Keeping your WordPress sites away from the bad guys is simple and for starters making sure you have the latest version of WordPress installed and at the time of this post we are up to WordPress 3.2.1. But there’s more today’s post you’ll find some great essentials WordPress security tips
1. Hiding login error messages
We all seen the error messages when we accidentally press an incorrect character, number etc, but these are great expose for hackers to get an idea if they gotten the username correct or incorrect. But you can hide these messages with a simple snippet that you place in the function.php file
add_filter('login_errors',create_function('$a', "return null;"));
2. Maintaining Back Ups
Backing up copies of your entire WordPress blog is important as keeping them safe and away from hackers and if the situation does occur at least you have the clean backup files to revert.
3.Prevent directory browsing
Having your directories and all of it files open out and exposed to the public is can be come a big security loophole.
To see if your WordPress site is exposed just enter the following link http://www.domain.com/wp-includes/ in but remember to replace domain with your web address in and if it shows a white blank page or a return you back to your home page then you know you are safe but if the below image appears you aren’t safe.
But to prevent it and all the directories inside just place the following snippet in your .htaccess file
# prevent folder browsing
Options All -Indexes
4. Keep Your Core Files & Plugins Updated
One of the safest ways to keep your WordPress site safe is to make sure your files are always updated to the latest release. Here are a couple of practices you can follow:
- Login into your dashboard often, why you may ask? its simple if you every seen a yellow notification appears at the top of the Dashboard that’s appears because you have update is available. remember login often to keep yourself updated to the latest copy of WordPress.
- Just don’t deactivate your plugins, remove them too. keeping unused plugins will eventually get outdated and may pose a security risk.
5. Strong Password
Is your password safe? keeping a strong and safe password is more than just something memorable with numbers (e.g. password123). For a good start your password should consist of more than 12 characters with a combination of numbers and letters in lower and uppercase.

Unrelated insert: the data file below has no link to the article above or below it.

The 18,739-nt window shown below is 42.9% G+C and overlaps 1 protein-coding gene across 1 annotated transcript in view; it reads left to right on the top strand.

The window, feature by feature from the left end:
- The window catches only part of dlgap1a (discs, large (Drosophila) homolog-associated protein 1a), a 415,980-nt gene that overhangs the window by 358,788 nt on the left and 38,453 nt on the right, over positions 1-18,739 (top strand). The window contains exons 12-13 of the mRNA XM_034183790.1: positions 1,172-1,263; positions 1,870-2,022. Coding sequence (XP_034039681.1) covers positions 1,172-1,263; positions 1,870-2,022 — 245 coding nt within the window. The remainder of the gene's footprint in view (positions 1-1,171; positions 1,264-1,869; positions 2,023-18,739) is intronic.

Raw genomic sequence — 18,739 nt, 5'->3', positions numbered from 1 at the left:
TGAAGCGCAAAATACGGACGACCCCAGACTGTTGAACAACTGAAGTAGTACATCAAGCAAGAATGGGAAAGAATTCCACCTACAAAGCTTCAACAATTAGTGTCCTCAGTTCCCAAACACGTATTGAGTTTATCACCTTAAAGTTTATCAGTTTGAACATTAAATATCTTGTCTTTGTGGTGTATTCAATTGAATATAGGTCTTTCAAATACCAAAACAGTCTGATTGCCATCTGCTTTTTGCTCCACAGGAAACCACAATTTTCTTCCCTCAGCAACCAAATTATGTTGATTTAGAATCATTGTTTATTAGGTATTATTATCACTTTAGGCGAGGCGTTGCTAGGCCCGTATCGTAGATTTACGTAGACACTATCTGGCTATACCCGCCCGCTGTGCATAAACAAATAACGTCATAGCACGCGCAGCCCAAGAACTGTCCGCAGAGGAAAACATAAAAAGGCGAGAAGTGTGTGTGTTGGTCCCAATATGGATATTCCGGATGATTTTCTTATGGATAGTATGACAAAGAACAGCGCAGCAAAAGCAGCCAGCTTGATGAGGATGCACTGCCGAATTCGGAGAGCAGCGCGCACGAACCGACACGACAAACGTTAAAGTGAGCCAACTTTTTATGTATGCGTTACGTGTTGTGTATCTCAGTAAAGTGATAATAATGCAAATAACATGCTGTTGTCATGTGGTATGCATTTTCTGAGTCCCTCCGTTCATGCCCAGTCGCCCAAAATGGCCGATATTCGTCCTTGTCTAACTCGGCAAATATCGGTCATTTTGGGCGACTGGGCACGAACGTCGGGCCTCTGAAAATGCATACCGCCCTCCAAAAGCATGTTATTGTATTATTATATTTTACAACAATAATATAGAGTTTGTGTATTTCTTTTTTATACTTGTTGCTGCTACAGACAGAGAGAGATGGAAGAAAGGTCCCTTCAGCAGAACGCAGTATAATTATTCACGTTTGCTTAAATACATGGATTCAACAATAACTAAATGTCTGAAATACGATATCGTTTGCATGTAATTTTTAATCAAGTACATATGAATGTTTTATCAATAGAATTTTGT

To test your current password you should run it through the great web app called How Secure Is My Password
6. Remove the user named Admin
A typical installation of WordPress comes with a default admin account funny enough named ‘admin’. If use to control your WordPress site, you are already making hacker’s life easier. Using user “admin” should be avoided at all times. creating a new admin account is easy to do and will keep secure. And here is how you do it
A safer approach to logging into your admin securely is to create a new administrator and have “admin” removed. And here’s how you do it:
- Login to WordPress admin panel
- Go to Users -> Add New
- Add a new user with Administrator role, make sure you use a strong password.
- then Log out of WordPress, re-login with your new admin user.
- Go to Users
- Remove “admin” user
- If “admin” have posts, remember to attribute all posts and links back to the new user.
7. Protect WP-Admin Directory
Keeping the wp-admin folder protected will add an extra layer of protection. Whoever attempts to access files or directory after wp-admin will be prompt to login.
- If you’re hosting provider use cpanel admin login you can set protection easily on any folder via cPanel’s Password Protect Directories graphical user interface.
- Use the nifty WordPress plugin called AskApache Password Protect plugin.
or add the following snippet into your .htaccess file
# Block the include-only files.
RewriteRule ^wp-admin/includes/ - [F,L]
RewriteRule !^wp-includes/ - [S=3]
RewriteRule ^wp-includes/[^/]+.php$ - [F,L]
RewriteRule ^wp-includes/js/tinymce/langs/.+.php - [F,L]
RewriteRule ^wp-includes/theme-compat/ - [F,L]
8. Report Security Risks to WordPress
This isn’t a tip to protect just for your own self hosted wordpress but others who do use it also, if you do find one or many just send a friendly email including all in-depth details you can give about the risk to security [at] wordpress.org